Shaking the nickel bush is the act of making money with your own ingenuity, skills, and luck. The phrase comes from Ralph Moody’s excellent book of the same name. Here’s how we’ve shaken the nickel bush.
When I was 12 years old I pulled on my overalls, laced up my boots, and started a lawn-mowing business. I needed (wanted?) a new pair of skis and my parents informed me that I was old enough to help pay for my own gear. Unlike the common stereotype of skiers as upper-middle-class families with money to blow, the only reason we could afford to be on the mountain every weekend was: number one, my dad–the pastor of very small church–helped manage the local ski area on the side, and number two, that ski area is in Lakeview, Oregon, a town of 2,000 people known mainly for being in the middle of nowhere. The closest bigger town is Klamath Falls 97 miles to the west. Needless to say, Warner Canyon Ski Area is affordable compared to well-known resorts in towns that people have actually heard of, especially with an employee discount.
Not only was my parents’ request that I help pay for my own skis designed to teach me some responsibility, but a family of four living on a pastor’s salary (or lack thereof) made my pitching in on recreation non-essentials a necessity. My 4-H leader Phyllis Kerr–a gray-haired old lady with a big heart and a bigger smile–needed someone to mow her lawn and became my first client. She lived about a mile away and after driving me and the family lawnmower to her house a few times, my dad decided to help my independence go a step further.
Together we designed and built a cart to pull behind my bike. We pieced it together from some old bike frames, tires and plywood and finished it with a coat of black paint. It was just big enough to fit a lawnmower, gas can and Weed Eater. That first summer, I mowed Phyllis’ lawn and soon added two more clients from word-of-mouth referrals. At the end of the season, I had enough money to buy new skis and a better mower and Weed Eater.
I kept the business going through the end of high school, eventually settling on mowing between 10 and 15 lawns a week, which gave me plenty of income while leaving me plenty of free time. The lawn mowing also opened up other opportunities with my clients like weeding, pruning, fence repainting, and, in the winter, snow shoveling. To this day, it’s also the most lucrative hourly wage I’ve made (maybe I need to start doing it on the side again). It might sound corny, but it also enriched me by putting me in direct contact with a client base that was well over 60 years old.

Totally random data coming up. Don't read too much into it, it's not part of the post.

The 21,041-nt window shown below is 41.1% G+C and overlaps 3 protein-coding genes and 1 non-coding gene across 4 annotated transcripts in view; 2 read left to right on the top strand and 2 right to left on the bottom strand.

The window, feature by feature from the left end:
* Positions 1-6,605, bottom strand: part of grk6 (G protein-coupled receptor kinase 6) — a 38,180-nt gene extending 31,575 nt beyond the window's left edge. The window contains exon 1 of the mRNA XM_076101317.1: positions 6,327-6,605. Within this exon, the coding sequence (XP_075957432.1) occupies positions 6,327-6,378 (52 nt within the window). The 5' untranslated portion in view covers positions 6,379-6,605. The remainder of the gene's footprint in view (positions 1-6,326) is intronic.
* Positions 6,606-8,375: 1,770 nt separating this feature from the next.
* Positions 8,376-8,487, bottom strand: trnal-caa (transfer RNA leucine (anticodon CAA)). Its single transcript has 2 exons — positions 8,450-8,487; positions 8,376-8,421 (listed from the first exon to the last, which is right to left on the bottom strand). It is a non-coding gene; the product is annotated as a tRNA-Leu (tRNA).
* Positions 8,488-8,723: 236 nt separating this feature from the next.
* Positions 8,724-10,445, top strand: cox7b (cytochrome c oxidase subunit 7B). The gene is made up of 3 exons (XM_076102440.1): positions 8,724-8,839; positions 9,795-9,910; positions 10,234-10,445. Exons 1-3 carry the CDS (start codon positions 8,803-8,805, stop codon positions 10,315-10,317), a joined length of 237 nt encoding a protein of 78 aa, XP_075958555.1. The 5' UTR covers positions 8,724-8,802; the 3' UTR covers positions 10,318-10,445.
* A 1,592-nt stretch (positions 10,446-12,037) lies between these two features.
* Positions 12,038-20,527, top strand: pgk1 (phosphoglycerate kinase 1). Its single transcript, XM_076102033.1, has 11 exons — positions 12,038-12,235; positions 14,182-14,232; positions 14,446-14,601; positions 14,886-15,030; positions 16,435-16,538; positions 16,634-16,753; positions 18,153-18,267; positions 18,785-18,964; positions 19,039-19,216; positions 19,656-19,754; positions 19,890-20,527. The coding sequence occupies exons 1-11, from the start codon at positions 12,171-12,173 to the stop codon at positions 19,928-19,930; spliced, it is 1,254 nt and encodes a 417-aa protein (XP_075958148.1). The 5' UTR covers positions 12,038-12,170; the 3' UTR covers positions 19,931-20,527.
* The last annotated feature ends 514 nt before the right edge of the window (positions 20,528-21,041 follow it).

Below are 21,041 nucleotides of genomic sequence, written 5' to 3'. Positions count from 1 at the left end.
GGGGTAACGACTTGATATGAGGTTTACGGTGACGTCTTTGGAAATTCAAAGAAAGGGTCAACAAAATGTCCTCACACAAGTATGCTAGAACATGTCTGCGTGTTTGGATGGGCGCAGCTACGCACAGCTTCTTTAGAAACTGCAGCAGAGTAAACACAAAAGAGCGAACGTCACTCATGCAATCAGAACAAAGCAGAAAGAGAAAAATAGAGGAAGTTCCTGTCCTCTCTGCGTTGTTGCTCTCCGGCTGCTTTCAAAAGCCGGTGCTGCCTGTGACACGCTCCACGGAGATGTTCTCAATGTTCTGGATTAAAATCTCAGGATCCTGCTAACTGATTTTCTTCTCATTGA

There was Cherry Wood (an amazing name if there ever was one) who had the biggest lawn I’ve ever had to mow and a house full of cats. She was slightly crazy with a memory shorter than a grass clipping, which taught me the importance of getting paid right away. There was an old dame who smoked like a chimney–I’ve blocked her name from my memory–who only ever complained, criticized and tried to short me on payment. She taught me the importance of dropping clients who are more of a pain than they’re worth. Then there was Floyd and Mable Lightle.
Floyd and Mable were like another set of grandparents. Every week after I was done working they’d invite me in, give me something cool to drink and sit me down on the old white couch for story time. They were youngsters during Prohibition and the Great Depression and worked their whole lives outside farming, ranching and logging. You could see every trial and smile etched in the wrinkles of their shrunken-apple faces. I’ve never heard more hearty laughter than when Floyd shared the story of the time his mother made a batch of homebrew in Mason jars during Prohibition. She mixed something wrong and the whole batch exploded making the house reek like spilled beer for weeks.
They taught me that work is more than just the physical action, it’s a connection to other people. When you start approaching work from that perspective it makes it a lot more enjoyable. Every day on the job becomes an opportunity to further friendships and connect more to the fabric of humanity. And you get paid to do it.